Though “dream jobs” are elusive, it’s still valuable to identify where our passions, interests, and sources of fulfillment intersect with the market. It’s healthy to strive to make reality as close to your personal ideal as possible. You can be realistic and aspire to have more than you currently do — and never give up on those aspirations — at the same time.
It’s also important to remember that struggle has value.
We’re all going to struggle; some of us more than others. It isn’t fun, but it’s almost guaranteed. But there’s an inherent value in the daily work struggles, discouragements, and frustrations that dream jobbers might miss out on entirely.
I love to have fun like anyone else, but I don’t learn much when I’m zipping along. I don’t think deeply when I’m enjoying myself. I focus on the face value of what’s in front of me, and I’m fully entertained. I float along passively in blissful preoccupation, not nearly as innovative or creative as I could be.
But when I’m stuck slogging away in lackluster trenches, it motivates me. It stretches me, it goads me into questioning my life and larger purpose. I consider change, weigh risks and rewards, and plot my escape strategy.
The depths of our woes bring out the zeniths of our human capacities — capacities that lie dormant when we’re happily entertained.
This kind of fortitude and preparedness serves us not only in work, but also in life in general.
Consider, too, the strength we actively build through day-job drudgery; this is a pain tolerance, a certain threshold of ability and will to endure that increases with each day persevered. People who love what they do don’t have the same opportunity to develop this. It’s a hidden, but significant, downside to dream jobs. If a person isn’t familiar with hardship, if they haven’t faced difficulty on a daily basis, they are often bewildered and panicked when trials finally come along. They don’t have the repository of mental strength to flex their way through adversity. Those of us who fight through disappointing, often-trying jobs, we’re well acquainted with misery. We’re ready to battle with blazing eyes. This kind of fortitude serves us not only in work, but also in life.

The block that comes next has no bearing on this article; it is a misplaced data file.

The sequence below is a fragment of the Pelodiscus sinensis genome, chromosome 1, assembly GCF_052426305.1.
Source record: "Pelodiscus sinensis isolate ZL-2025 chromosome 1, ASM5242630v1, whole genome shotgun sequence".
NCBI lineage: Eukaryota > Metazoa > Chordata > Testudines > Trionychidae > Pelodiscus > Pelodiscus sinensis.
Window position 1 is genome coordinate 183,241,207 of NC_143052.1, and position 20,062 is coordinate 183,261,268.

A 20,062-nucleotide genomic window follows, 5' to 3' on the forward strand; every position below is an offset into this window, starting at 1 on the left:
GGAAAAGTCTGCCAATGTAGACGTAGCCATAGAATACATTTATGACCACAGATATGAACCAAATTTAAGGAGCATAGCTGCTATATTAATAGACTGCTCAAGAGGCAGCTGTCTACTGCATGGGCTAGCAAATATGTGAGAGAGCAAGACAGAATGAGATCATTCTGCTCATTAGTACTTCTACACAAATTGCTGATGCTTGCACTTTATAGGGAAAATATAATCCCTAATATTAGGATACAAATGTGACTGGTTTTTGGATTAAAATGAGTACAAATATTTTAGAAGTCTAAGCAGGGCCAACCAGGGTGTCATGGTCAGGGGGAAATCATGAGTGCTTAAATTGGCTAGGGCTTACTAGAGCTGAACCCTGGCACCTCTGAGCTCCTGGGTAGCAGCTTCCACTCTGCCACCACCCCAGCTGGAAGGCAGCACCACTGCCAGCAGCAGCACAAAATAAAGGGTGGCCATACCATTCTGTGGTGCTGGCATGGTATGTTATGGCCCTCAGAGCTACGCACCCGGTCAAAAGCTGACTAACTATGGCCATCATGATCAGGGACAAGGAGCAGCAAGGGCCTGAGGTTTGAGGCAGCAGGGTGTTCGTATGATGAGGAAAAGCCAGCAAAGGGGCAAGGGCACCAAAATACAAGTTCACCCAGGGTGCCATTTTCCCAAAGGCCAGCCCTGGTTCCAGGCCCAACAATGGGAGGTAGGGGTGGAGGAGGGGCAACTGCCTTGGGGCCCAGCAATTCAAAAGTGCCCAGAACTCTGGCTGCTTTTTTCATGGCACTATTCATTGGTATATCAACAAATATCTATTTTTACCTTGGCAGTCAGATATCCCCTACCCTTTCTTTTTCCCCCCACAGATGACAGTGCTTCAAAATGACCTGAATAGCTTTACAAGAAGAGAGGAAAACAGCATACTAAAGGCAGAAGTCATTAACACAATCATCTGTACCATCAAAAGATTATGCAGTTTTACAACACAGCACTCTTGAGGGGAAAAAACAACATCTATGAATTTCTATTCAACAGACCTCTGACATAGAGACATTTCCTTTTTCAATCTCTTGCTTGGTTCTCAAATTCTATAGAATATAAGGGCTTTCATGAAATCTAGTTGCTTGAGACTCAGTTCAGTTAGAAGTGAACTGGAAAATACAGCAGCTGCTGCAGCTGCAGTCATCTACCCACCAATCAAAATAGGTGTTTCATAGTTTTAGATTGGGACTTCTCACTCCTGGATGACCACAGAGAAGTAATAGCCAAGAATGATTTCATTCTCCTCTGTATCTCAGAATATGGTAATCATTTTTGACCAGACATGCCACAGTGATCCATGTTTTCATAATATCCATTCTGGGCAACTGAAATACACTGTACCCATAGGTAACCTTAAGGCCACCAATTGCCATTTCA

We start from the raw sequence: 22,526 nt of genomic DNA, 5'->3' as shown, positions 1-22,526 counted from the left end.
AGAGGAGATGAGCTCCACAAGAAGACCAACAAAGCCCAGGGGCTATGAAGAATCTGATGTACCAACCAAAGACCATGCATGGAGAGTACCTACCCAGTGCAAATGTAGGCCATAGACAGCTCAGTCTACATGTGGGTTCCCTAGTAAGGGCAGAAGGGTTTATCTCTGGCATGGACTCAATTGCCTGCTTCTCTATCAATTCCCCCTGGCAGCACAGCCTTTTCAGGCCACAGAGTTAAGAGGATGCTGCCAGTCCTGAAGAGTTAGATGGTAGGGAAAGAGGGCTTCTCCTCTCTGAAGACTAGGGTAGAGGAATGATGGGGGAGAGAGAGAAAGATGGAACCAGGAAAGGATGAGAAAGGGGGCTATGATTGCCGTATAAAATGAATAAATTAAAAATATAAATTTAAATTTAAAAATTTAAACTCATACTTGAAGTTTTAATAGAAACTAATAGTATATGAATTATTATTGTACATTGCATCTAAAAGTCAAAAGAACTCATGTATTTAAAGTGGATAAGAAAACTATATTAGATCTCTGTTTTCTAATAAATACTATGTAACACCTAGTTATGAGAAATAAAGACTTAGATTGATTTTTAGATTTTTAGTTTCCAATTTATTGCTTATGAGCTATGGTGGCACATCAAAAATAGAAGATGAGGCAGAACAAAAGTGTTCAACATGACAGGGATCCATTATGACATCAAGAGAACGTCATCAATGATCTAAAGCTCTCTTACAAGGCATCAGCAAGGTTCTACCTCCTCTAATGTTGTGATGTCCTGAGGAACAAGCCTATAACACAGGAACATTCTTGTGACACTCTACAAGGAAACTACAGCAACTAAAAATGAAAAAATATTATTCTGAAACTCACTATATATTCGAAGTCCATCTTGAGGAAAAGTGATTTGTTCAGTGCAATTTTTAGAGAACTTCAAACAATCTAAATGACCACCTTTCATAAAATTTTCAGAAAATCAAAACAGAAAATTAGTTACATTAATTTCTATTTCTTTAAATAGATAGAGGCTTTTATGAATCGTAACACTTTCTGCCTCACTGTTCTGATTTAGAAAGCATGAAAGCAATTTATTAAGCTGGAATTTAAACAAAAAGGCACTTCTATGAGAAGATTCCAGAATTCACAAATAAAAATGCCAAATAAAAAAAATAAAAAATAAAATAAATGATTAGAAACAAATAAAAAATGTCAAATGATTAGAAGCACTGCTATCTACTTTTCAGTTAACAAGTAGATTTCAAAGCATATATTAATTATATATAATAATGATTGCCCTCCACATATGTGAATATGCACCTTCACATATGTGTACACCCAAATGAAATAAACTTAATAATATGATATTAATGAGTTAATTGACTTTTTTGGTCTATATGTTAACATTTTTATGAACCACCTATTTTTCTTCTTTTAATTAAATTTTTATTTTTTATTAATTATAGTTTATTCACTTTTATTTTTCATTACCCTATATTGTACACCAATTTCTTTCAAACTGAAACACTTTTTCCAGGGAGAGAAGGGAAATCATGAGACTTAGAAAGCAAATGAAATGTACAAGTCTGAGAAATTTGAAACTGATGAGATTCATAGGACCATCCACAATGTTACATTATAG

Beyond the opportunities for innovation, learning, and fortitude that non-dream jobs can lend us, there’s a specific pleasure in earning your way out of unpleasant employment with hard work. We all know this, but it’s easy to forget when we’re in the teeth of the grind. Notice how many super successful entrepreneurs, athletes, and celebrities recount their humble, hard, boring, and impoverished beginnings with wistful fondness. The uber-successful who don’t rags-to-riches or negative-to-positive stories seem almost embarrassed. Their journeys are predictable and uninteresting. Those of us who start low have an opportunity to gloriously fight our way out of the mud. Someday, we’ll tell our stories with flair. Taking the long way around leaves us with a rare wisdom about success and a deeper capacity for gratitude.
Recognize where you are. Press into the beast of your misery. Let it fuel your thoughts and actions with strategic fever and know that, someday, you may actually look back on these moments with a half-smile.
I want to catch up to what I feel like I’m missing. I hope to realize my “dream-ish job” in about two-and-a-half years. It might take four or it might take 10—I might not make it there at all. But as long as I know how to struggle mindfully, I think it’ll be okay.